by Brandon Eichelberg
Since its release in 2014, critics and fans alike have hailed season one of HBO’s True Detective as some of the best television ever made. Following two major figures, Rustin “Rust” Cohle (Matthew McConaughey) and Martin “Marty” Hart (Woody Harrelson), the season displays disgusting, riveting, and confusing twists with each episode (there are only 8!). Taking place over a seventeen-year period (from 1995 to 2012), detectives Cohle and Hart attempt to solve a string of serial murders which only grows more grotesque and horrifying as the show progresses.
With this piece, I have aimed to not reveal any spoilers, though, of course, they will inevitably sneak through. So, with that being said, be forewarned.
Each time I (re)watch the first season (there are two other seasons, though, for the purpose of brevity and quality, I refrain from mentioning those two mediocre pieces of television any further), I am always amazed by the Gothicism throughout it. The show lies on the cusp of horror, though, in my opinion, I would not go as far as to call it horror. Because of this fault in the liminality of the genre, I’ll refer to this show as Gothic, specifically Southern Gothic.
Taking place in the deep south of Louisiana, the cinematography perfectly captures this Southern Gothicism. With its live oaks and murky marshes and abandoned churches, the mini-series highlights the formal setting of a Southern Gothic piece. The one Gothic element that the show does not include throughout, however, is a central decrepit house or manor. There is no central house throughout the whole season. Though, some episodes do focus on a central building, such as in the fifth and eighth episodes, “The Secret Fate of All Life” and “Form and Void.”
Besides the setting, the mini-series displays Gothic elements through its psychological uncertainty. We are first introduced to Cohle under mysterious pretenses. He’s an outsider to the rest of the homicide detectives at the Louisiana State Police Department. He takes notes on a large “taxman” pad, keeps to himself, and says strange esoteric things. One of the strangest is, “In eternity, where there is no time, nothing can grow. Nothing can become. Nothing changes. So death created time to grow the things that it would kill, and you are reborn but into the same life that you’ve always been born into” (“The Secret Fate of All Life”).
Like, what the hell man – just solve the case. Right? Wrong!
This eerie, even horrifying, image – belief? curse? purgatory? – reflects both Epicurean metaphysics and nihilism, two interestingly paired philosophical schools of thought – perhaps pulling from Nietzsche. Cohle’s ambiguity coupled with his intelligence leads the audience to question his motivation. This ambiguous drive that inhabits Cohle reminds me of the ambiguity found within William Faulkner’s Sanctuary. Within this novel, motivations are not necessarily made clear unless one truly unravels them – and even then, they still may be blurred.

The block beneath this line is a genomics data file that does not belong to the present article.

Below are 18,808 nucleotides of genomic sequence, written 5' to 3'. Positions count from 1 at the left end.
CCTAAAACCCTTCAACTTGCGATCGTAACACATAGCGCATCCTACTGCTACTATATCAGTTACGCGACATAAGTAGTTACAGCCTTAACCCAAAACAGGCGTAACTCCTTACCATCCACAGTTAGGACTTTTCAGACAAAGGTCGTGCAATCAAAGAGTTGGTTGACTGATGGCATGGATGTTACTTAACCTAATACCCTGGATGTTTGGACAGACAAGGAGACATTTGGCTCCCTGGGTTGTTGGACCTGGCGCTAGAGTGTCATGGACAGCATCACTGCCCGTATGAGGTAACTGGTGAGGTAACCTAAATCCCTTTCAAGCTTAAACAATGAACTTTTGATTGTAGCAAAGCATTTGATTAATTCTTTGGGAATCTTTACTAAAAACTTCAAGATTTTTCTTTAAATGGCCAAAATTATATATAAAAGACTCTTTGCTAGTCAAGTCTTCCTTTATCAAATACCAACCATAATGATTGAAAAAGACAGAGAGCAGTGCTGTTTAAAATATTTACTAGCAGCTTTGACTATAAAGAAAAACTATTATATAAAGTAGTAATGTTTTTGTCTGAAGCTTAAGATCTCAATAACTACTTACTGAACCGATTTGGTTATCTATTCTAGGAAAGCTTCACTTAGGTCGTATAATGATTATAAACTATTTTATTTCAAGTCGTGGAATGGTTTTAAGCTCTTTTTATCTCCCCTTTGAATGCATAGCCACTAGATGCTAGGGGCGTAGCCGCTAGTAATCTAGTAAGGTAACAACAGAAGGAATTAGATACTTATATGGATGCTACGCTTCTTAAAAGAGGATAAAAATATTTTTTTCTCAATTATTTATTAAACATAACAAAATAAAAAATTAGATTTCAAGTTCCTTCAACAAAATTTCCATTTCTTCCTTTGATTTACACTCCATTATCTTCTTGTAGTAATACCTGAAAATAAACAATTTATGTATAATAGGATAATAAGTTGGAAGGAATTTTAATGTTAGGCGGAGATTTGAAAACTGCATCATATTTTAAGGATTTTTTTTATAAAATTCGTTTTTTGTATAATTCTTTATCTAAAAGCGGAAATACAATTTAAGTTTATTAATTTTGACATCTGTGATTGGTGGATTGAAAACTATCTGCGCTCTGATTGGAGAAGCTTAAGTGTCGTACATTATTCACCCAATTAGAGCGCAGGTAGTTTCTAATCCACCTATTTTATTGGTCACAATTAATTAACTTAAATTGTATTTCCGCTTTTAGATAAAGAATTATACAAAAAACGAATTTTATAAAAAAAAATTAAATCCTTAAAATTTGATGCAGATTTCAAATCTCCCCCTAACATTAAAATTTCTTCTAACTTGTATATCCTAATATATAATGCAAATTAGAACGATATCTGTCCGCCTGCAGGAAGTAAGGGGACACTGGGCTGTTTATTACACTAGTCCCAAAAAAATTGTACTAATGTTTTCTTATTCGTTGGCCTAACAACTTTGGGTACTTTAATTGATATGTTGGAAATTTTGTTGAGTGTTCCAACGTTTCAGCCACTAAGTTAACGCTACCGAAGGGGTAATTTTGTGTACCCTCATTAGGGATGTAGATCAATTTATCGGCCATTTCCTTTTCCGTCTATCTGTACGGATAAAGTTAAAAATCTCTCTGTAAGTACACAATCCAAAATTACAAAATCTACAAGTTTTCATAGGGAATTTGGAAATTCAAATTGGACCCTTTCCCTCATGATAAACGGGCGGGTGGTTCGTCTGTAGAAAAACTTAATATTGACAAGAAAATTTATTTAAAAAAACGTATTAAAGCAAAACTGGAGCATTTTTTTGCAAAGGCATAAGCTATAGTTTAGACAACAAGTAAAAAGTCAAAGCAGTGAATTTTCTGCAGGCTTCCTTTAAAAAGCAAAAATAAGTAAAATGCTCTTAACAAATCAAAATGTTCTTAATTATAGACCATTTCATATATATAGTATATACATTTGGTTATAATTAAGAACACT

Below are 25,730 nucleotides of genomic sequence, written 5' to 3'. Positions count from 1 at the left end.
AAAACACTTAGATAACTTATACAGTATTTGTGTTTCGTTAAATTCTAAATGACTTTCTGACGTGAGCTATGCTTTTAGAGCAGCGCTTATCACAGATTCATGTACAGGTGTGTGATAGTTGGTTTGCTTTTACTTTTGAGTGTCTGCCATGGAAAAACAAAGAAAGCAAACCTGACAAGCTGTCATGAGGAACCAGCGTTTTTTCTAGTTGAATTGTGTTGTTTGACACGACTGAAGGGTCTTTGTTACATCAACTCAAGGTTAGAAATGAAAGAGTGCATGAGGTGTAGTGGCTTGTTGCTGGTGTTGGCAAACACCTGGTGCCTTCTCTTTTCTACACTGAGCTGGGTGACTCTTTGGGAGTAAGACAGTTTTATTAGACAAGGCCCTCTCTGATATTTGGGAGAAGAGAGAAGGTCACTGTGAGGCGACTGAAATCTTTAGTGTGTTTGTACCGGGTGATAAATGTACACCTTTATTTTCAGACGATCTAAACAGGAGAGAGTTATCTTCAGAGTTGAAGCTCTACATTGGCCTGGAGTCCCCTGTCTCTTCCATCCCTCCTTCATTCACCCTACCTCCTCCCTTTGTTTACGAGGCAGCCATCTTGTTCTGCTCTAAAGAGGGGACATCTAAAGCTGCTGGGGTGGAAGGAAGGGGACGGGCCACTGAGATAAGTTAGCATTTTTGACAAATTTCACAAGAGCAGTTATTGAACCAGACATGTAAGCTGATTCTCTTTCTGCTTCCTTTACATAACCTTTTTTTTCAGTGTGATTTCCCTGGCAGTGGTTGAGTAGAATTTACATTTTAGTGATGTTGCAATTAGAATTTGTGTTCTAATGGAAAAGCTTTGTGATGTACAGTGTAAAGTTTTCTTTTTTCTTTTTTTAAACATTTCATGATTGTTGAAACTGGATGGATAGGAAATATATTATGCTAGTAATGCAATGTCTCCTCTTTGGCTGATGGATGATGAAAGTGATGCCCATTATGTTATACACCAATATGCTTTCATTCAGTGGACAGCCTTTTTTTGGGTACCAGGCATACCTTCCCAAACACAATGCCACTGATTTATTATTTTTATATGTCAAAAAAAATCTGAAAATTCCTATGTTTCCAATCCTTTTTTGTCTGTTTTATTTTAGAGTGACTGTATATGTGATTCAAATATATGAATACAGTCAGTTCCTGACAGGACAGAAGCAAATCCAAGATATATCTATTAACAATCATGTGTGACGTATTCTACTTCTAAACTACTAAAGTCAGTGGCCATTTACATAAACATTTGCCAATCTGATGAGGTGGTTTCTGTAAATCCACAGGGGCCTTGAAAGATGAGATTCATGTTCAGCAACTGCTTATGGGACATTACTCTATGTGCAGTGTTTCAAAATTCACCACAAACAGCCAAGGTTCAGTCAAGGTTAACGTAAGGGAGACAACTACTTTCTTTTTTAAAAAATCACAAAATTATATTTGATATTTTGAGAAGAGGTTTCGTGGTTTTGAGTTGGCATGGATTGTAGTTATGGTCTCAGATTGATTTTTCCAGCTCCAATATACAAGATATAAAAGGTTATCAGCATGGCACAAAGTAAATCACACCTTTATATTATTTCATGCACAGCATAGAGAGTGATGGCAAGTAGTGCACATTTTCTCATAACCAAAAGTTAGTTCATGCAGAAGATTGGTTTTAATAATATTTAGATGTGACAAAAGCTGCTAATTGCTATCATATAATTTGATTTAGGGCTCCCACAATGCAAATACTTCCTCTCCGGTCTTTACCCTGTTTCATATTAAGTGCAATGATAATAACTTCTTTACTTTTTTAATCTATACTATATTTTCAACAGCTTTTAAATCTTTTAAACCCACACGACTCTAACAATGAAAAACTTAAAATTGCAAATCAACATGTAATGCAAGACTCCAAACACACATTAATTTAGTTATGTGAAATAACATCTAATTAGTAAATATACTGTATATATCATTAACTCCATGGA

We see a very similar ambiguity in the character of Rust Cohle. Why is he chasing this serial killer? Why does he care so much? Well, yes, it is his job – but it’s more than just a job for him. It’s a duty. But why?
We soon find out that Cohle has a dead daughter – and the serial murders all include young women and children. Furthermore, he struggles with alcoholism. As the jumping of time between the three eras distorts the storyline, we see Cohle as he sinks deeper into alcoholism, further associating the audience with his disturbed mental state. We are confused and that’s the point. The more we find out about Cohle, the more we found out that there is more to find out.
While the story revolves around a 17+ year chase for a serial killer, it is really about the relationship between the two main characters. Cohle and Hart simultaneously chase the evil causing the murders while confronting the evil within themselves. They confuse themselves and threaten the case. They confuse the external with the internal, the internal with the external.
Much like Cohle, Hart has his own closet of hidden skeletons. He fights to keep the case just as strongly as Cohle does. Though, much like Cohle, his motives are questionable. We quickly find out that Hart cheats on his wife with a young woman. This eventually turns into multiple young women as the show progress. Hart also has two young daughters. The show intermingles these two aspects of Hart and suggests a weird pseudo-incestuous motive that drives him to find the serial killer(s). This, too, reminds me of Sanctuary and Benbow’s strange relationship with his stepdaughter and Temple’s horrifying situation with her father and brothers.
The show, in my opinion, is a masterpiece of modern television. It’s too long to be a film, it’s too short to be a whole series, and the creators knew that from the beginning. I’ve watched the mini-series about four – maybe five – times since its release, usually while sharing it with a friend or family member. It’s amazing. I highly recommend it, though, it is an intense show, so, as before, be forewarned.